As you approach retirement, you will quite likely be assessing your financial situation to determine if you have saved and invested enough to afford a comfortable future. Generally, financial professionals advise that to maintain your current lifestyle you will need approximately 70 percent to 80 percent of your current annual income each year in retirement, although your own situation may differ based on your personal goals and finances.
Taking an in-depth look at your finances and an inventory of your retirement funds approximately five to seven years before retiring will give you time to make adjustments to help you meet your goals when retirement time comes around.
Generally, retirees turn to Social Security benefits, earnings including part-time jobs, personal savings and investments, including IRA accounts or additional employee savings plans and company retirement plans.
According to the Social Security Administration, Social Security may account for only about 40 percent of your income in retirement. Personal investments and savings, company retirement plans and other sources will have to make up the remaining portion of your income — about 60 percent.
After calculating your projected retirement income, you also need to examine your current expenses and determine which items will increase or decrease, which will be eliminated and which will be added after you retire. By reviewing this information early on, you can develop a sense of whether you’ll have the necessary income to cover your expenses once you retire.
Compare your expense calculations with your projected sources of income and determine whether you will have a surplus or a deficiency. At the same time, determine at what point in retirement you will need to begin drawing on your retirement plan assets. If, after comparing your expenses with income, you have a surplus, you are on the right track to enjoying a comfortable retirement. However, if you note a deficiency, you can make decisions now to help ensure that you will have a relatively comfortable retirement later on.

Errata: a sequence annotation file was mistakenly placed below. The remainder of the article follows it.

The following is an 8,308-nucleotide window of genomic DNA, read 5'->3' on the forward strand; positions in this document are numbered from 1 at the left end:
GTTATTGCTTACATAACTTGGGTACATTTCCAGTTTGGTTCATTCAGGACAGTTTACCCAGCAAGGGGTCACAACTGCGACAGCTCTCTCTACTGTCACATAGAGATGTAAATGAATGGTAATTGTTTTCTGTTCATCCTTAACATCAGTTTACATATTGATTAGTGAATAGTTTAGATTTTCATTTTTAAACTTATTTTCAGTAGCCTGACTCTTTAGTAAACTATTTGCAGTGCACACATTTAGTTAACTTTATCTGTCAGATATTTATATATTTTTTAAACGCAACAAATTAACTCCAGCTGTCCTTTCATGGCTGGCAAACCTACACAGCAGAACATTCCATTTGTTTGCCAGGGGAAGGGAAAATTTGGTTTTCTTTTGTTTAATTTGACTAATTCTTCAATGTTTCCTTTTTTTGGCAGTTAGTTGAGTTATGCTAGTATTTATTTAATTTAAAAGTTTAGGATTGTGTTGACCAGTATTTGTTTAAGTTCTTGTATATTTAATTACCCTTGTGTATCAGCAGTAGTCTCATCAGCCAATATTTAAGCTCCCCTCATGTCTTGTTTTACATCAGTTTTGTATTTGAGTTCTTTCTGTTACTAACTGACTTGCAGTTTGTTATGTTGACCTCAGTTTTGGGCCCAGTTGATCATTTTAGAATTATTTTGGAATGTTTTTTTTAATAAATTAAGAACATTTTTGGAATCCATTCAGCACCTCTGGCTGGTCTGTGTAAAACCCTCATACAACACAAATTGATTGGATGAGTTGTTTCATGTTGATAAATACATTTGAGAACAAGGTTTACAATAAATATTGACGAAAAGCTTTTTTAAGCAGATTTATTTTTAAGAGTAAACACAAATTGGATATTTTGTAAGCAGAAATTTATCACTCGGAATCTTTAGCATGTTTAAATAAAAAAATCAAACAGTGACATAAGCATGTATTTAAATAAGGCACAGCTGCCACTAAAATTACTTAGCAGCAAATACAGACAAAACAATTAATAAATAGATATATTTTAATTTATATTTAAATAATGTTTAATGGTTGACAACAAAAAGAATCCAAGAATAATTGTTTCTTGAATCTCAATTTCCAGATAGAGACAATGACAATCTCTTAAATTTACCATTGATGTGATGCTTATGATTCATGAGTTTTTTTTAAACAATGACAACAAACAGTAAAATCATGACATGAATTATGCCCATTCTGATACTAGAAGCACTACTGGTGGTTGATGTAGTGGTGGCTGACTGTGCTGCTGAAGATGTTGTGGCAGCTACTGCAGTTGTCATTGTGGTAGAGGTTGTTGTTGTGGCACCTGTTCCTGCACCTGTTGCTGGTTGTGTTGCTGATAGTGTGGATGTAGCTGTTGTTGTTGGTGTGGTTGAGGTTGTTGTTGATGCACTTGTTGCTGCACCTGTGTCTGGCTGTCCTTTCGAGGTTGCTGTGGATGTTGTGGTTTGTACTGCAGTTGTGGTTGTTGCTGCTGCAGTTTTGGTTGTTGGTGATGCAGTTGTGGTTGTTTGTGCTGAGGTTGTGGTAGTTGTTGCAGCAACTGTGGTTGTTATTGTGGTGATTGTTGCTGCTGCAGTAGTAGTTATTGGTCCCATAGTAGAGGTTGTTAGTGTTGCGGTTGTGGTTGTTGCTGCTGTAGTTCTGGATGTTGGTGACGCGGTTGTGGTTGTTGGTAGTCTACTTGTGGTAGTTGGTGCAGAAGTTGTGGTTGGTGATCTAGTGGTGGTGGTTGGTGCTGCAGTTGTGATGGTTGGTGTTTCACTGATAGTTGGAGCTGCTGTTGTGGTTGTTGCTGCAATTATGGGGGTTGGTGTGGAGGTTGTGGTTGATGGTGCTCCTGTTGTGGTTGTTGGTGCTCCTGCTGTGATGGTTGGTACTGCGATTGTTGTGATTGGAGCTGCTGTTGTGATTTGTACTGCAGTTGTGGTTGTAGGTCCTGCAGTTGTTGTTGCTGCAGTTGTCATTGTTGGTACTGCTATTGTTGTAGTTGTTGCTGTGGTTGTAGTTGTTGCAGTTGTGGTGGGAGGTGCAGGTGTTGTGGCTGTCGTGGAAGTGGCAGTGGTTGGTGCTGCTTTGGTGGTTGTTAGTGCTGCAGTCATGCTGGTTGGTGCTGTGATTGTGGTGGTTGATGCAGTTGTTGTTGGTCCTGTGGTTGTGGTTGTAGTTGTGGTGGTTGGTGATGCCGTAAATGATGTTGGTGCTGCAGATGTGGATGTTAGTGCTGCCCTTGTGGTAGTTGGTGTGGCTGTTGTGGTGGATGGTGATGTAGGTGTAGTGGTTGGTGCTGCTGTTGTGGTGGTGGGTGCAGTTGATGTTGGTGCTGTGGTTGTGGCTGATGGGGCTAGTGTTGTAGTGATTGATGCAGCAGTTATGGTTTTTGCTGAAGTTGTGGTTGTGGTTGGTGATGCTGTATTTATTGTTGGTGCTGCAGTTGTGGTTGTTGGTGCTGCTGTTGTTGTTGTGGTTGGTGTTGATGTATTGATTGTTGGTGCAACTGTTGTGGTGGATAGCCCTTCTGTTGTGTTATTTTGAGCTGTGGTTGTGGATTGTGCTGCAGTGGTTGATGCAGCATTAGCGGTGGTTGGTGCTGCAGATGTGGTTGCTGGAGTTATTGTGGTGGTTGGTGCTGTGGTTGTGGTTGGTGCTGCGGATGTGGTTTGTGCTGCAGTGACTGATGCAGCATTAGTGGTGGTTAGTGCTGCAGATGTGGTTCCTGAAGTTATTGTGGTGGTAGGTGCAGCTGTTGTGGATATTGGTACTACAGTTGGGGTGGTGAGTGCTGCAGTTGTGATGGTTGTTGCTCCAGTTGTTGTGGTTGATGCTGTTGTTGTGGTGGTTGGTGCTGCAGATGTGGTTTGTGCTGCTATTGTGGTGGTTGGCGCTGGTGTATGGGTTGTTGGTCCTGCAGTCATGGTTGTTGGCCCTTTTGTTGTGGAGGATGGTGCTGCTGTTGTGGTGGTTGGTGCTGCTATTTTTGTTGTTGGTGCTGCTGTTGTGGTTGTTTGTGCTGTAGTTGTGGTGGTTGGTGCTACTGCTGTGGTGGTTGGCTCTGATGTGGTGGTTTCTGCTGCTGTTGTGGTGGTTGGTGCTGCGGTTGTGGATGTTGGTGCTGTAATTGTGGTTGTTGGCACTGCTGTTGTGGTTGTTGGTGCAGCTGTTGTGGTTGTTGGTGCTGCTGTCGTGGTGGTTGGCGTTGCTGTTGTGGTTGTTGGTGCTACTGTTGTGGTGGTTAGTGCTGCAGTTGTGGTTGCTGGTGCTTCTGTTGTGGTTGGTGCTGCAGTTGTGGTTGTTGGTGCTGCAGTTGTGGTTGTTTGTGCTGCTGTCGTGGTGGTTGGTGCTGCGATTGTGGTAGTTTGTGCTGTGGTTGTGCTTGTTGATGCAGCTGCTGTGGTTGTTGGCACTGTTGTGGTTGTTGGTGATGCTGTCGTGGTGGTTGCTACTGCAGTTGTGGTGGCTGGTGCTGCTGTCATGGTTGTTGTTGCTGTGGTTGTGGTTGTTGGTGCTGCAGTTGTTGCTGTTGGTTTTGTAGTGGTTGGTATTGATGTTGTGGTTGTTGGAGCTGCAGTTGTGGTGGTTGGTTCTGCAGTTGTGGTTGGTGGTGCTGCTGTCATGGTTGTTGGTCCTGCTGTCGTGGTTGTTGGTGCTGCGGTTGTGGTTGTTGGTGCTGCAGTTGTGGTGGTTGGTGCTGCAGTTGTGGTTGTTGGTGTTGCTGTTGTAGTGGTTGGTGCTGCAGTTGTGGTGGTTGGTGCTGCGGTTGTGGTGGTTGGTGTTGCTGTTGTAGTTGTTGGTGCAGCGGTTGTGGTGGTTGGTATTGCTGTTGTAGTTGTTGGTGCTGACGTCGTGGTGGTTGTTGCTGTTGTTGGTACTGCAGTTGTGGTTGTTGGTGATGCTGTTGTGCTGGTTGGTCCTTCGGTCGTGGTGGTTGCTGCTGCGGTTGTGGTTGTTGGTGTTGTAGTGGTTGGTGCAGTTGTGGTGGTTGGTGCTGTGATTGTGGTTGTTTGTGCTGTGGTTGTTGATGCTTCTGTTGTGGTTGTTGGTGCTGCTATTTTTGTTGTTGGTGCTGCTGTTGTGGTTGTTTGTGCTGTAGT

Having a good understanding of investing becomes more important as you approach retirement. Examine all the investments available through your retirement plan and determine into which category such as stocks, bonds or cash equivalents each of them falls. Next, assess your level of risk. As people prepare to retire, they generally want less risk in their investments than in the past. Since your income from employment will have stopped or decreased considerably and your assets may be invested over a shorter period, it may be more difficult to recover from loss.
Therefore you may want a lower-risk investment strategy than before. Whether you intend to use your money over a relatively short period or spread it out through your retirement is another important factor.
There is no set asset allocation strategy that works for everyone. Before determining which strategy best fits your personal situation, keep in mind that different people have different financial resources and expectations regarding how long they will be in retirement.
Therefore, individuals have different risk tolerances and investment horizons. And remember, no matter what asset allocation strategy you choose, there is always some level of risk and no guarantee that you will not experience a loss.
Nancy J. Marciniak, senior vice president – wealth management with Morgan Stanley Smith Barney in Sarasota, can be reached at (941) 364-7475 or (800) 237-9441.